Things You Need to Know About Basis

“Basis” is a term used frequently in tax law. Black’s Law Dictionary defines basis as “the value assigned to a taxpayer’s investment in property and used primarily for computing gain or loss from a transfer of the property. When the assigned value represents the cost of acquiring the property, it is also called cost basis.

If you own an acre of land that you purchased 20 years ago for $10,000, generally speaking, the land’s basis is $10,000, the amount you paid for it. If you were to sell the property today for $100,000, you would realize a gain of $90,000. You would be required to report the gain to the Internal Revenue Service and your state tax authorities as capital gains on your 2021 income tax returns. That gain is typically subject to federal, and possibly state, capital gains taxes (depending on your state of residence).

State capital gains tax rates vary from state to state, and federal capital gains tax rates range from 0-20 percent, depending on a variety of factors associated with the forms and amounts of your other income.

On the other hand, if you could only sell the property for $5,000, you may be able to report the sale as a capital loss that could be used to offset capital gains realized on other assets that you may have sold. If you are actively buying and selling investments, your tax advisor is the person best suited to help you determine how to manage your capital gains and losses to achieve the best tax results available from year to year.

What is stepped-up basis?

Stepped-up basis is an important tax concept for estate and tax planning purposes. Section 1014 of the Internal Revenue Code provides that a person who inherits property that was included in the decedent’s estate obtains a new basis for the property that is equal to the fair market value of the property as of the decedent’s date of death. Therefore, an individual who inherits property can sell it and pay little to no capital gains taxes, resulting in significant tax savings for families who intend to pass on highly appreciated property such as land, company stock, or a family business, instead of selling or gifting it during their lifetimes.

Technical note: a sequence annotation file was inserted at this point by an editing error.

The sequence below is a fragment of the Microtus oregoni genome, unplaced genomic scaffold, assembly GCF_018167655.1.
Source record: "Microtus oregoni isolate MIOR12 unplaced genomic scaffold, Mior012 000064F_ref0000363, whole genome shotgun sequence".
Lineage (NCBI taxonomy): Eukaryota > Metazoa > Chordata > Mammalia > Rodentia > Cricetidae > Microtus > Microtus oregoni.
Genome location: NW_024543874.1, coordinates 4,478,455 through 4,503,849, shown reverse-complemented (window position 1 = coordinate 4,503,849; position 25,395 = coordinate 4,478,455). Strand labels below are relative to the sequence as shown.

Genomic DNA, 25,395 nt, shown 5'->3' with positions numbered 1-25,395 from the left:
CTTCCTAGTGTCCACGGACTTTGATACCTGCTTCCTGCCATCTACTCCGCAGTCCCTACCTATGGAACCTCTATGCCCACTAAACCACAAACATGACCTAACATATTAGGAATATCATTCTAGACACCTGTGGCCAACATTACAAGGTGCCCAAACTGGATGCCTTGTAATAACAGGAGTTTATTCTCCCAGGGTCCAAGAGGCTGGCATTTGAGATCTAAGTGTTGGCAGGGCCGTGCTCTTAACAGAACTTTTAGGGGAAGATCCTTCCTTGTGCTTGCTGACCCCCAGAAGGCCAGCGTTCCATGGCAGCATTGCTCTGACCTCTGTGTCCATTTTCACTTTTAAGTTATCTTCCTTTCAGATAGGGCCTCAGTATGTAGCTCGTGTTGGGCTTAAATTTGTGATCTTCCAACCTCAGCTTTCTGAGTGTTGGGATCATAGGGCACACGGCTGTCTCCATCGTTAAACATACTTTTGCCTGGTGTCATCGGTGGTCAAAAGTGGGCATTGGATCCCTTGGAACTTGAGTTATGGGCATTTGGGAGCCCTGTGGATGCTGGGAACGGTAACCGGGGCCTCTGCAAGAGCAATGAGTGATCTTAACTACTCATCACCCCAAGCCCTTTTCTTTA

So in the example above, if you died, leaving your one acre of land to your only child in your will or trust, and the value of the property at your date of death were $100,000, your child’s basis in that property at your death would be $100,000. If your child were to sell the property for cash the day after you die for $100,000, there would be no additional capital gains because the property did not increase in value between the date of your death and the sale of the property and, therefore, no capital gains taxes would be due.

What is carry-over basis?

Property that is transferred as a lifetime gift from the property owner directly to an individual or to an irrevocable trust for the benefit of another person results in a “carry-over” basis, meaning that the gift recipient’s basis is the same as the giver’s basis.

So, if before you die you were to deed your one acre of property in the example above to your child or to an irrevocable trust for the benefit of your child, the basis for that property remains the same as it was when you owned it ($10,000). If your child were to hold onto the property for some time after you die and then later sell it, they will still have your $10,000 basis in the property. Any gain above the $10,000 basis would be subject to capital gains tax.

Why are people talking about basis right now?

Various ideas have been proposed in recent months exploring the idea of eliminating the step-up in basis rule, or at least modifying it significantly, in an effort to increase tax revenues on property passing from generation to generation. If this proposed legislation becomes law, the estate planning landscape will change dramatically, creating a need for many individuals and families to revisit their planning with their legal and tax professionals.

Should you be worried?

It is too early to tell whether proposed legislation altering basis rules will make its way through Congress. There is much debate from all sides regarding such changes. If these proposed changes were signed into law, tax and estate planning advisors will be working diligently to find creative and effective tax-minimization solutions for their clients. Please schedule time to meet with us if you have any questions about how we can help you prepare for the uncertain future.